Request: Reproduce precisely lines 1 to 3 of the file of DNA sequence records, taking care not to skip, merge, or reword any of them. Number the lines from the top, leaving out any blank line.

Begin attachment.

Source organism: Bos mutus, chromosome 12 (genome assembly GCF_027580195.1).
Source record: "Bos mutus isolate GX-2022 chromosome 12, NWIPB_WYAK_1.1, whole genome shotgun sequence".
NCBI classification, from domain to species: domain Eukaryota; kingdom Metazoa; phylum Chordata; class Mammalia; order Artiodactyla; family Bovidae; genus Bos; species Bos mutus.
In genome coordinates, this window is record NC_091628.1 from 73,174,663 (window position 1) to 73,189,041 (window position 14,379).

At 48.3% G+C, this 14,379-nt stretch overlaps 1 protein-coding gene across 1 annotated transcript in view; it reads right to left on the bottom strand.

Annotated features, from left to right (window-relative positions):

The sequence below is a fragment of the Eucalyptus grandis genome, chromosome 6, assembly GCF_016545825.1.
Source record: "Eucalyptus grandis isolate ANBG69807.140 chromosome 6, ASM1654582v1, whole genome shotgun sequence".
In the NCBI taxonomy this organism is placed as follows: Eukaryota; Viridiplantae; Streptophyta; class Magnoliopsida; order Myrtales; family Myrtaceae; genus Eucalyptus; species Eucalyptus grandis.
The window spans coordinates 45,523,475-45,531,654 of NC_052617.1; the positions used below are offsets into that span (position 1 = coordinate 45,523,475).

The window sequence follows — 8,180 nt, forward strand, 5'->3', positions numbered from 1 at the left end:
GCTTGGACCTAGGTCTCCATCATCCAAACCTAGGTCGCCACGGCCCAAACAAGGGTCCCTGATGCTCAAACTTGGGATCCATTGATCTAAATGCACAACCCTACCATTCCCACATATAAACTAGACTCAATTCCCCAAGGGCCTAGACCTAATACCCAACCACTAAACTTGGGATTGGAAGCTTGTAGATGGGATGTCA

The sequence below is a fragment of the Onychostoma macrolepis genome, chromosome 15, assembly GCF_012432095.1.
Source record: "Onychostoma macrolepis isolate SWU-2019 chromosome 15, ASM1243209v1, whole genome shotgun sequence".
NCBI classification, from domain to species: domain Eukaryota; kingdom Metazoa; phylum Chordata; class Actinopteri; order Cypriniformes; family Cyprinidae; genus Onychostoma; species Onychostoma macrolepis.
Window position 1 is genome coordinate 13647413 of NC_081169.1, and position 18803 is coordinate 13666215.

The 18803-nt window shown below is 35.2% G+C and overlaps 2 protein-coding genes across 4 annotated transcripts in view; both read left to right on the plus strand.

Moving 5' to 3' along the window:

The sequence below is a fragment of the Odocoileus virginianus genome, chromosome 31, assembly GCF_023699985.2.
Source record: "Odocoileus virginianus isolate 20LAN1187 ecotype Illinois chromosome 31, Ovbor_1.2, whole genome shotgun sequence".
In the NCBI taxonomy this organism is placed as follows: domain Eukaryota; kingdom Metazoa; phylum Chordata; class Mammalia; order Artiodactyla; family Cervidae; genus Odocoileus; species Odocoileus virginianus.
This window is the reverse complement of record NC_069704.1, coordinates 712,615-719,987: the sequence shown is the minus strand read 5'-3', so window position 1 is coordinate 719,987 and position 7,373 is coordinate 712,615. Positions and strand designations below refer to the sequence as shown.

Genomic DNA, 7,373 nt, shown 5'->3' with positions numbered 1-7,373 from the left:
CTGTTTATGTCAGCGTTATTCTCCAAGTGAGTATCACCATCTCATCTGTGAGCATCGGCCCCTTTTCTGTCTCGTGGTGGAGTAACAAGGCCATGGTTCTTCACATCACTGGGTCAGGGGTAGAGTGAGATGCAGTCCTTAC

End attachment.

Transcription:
Source organism: Bos mutus, chromosome 12 (genome assembly GCF_027580195.1).
Source record: "Bos mutus isolate GX-2022 chromosome 12, NWIPB_WYAK_1.1, whole genome shotgun sequence".
NCBI classification, from domain to species: domain Eukaryota; kingdom Metazoa; phylum Chordata; class Mammalia; order Artiodactyla; family Bovidae; genus Bos; species Bos mutus.